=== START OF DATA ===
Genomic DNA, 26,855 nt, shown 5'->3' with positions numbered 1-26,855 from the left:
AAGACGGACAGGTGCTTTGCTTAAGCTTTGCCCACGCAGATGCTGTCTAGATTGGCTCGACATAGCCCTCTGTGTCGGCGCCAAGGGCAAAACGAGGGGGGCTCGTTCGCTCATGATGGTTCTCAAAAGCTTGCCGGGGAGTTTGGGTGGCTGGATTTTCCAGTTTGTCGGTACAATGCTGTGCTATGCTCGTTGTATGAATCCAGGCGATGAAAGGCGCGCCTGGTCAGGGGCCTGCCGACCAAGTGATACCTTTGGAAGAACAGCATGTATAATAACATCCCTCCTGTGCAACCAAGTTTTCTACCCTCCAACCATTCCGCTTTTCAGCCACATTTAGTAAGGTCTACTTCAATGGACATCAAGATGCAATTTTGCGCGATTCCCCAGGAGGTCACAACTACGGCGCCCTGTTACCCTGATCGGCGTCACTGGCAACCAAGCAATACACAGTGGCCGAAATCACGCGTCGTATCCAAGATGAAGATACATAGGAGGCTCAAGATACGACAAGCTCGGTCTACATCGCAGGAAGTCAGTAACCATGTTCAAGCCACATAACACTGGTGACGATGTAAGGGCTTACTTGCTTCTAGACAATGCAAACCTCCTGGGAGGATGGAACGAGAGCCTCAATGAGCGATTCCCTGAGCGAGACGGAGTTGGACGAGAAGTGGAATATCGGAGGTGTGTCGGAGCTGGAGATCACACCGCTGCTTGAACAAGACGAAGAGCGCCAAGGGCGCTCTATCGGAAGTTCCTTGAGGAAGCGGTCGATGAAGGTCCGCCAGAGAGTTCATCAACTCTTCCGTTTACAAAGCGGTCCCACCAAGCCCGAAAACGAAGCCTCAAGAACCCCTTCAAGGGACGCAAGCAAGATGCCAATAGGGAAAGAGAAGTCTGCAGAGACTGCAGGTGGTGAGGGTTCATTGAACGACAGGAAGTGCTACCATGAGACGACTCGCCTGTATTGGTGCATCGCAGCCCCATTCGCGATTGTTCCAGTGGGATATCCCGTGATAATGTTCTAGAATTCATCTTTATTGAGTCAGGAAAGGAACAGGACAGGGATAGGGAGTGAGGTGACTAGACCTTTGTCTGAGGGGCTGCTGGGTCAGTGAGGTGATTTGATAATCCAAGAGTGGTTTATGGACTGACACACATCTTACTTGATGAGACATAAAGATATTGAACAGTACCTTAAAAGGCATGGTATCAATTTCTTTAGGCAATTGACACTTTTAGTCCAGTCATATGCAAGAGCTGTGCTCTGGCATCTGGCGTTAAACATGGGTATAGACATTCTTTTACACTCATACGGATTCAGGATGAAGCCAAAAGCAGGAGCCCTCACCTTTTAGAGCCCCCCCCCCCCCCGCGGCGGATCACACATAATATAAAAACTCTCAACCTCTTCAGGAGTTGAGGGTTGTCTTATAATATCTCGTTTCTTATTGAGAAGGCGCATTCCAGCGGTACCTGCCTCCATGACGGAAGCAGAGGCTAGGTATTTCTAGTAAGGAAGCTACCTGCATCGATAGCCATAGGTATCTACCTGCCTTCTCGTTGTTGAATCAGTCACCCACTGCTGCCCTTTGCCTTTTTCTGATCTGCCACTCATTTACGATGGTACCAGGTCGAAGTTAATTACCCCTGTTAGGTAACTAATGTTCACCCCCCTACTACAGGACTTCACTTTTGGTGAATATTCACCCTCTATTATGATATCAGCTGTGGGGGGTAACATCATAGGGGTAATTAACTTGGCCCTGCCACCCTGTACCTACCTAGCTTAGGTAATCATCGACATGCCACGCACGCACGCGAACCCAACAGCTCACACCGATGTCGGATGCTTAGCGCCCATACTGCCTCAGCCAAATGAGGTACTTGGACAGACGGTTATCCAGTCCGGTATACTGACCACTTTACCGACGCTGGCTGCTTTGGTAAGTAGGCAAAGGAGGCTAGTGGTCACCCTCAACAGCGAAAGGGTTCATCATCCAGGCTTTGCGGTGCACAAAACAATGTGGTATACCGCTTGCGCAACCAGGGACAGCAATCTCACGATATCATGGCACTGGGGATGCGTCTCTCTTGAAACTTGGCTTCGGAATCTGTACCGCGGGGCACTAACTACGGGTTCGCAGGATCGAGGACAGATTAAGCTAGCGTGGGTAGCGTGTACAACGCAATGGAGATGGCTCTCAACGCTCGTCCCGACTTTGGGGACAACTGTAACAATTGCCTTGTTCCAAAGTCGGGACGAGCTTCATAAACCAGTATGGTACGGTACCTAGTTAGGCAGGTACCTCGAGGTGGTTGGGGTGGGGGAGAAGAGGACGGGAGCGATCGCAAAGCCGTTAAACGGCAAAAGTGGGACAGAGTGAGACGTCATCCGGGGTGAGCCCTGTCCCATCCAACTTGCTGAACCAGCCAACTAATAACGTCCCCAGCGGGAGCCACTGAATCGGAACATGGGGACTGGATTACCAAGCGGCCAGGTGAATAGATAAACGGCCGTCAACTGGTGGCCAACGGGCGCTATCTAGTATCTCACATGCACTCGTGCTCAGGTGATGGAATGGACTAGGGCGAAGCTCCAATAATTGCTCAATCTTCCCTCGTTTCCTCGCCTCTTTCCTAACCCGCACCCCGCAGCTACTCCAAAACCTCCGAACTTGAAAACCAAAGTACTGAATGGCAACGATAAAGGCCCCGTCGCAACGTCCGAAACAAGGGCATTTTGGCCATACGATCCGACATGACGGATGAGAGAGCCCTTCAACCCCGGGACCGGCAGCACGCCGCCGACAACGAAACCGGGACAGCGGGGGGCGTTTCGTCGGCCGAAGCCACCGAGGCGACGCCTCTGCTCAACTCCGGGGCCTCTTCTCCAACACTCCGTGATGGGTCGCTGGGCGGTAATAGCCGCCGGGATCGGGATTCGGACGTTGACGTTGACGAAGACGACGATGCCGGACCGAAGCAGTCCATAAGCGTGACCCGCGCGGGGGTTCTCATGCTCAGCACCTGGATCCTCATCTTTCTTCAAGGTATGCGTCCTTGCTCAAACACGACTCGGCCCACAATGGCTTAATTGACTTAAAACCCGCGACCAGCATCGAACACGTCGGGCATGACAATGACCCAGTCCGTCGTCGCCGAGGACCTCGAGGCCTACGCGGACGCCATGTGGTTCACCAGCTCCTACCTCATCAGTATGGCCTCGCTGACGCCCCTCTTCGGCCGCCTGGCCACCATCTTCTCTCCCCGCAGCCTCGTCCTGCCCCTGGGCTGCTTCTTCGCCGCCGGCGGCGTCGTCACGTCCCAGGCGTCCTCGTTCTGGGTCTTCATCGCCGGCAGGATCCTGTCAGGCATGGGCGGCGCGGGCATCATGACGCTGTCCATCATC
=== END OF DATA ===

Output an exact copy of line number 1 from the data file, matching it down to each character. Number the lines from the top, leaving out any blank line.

Genomic DNA, 26,855 nt, shown 5'->3' with positions numbered 1-26,855 from the left: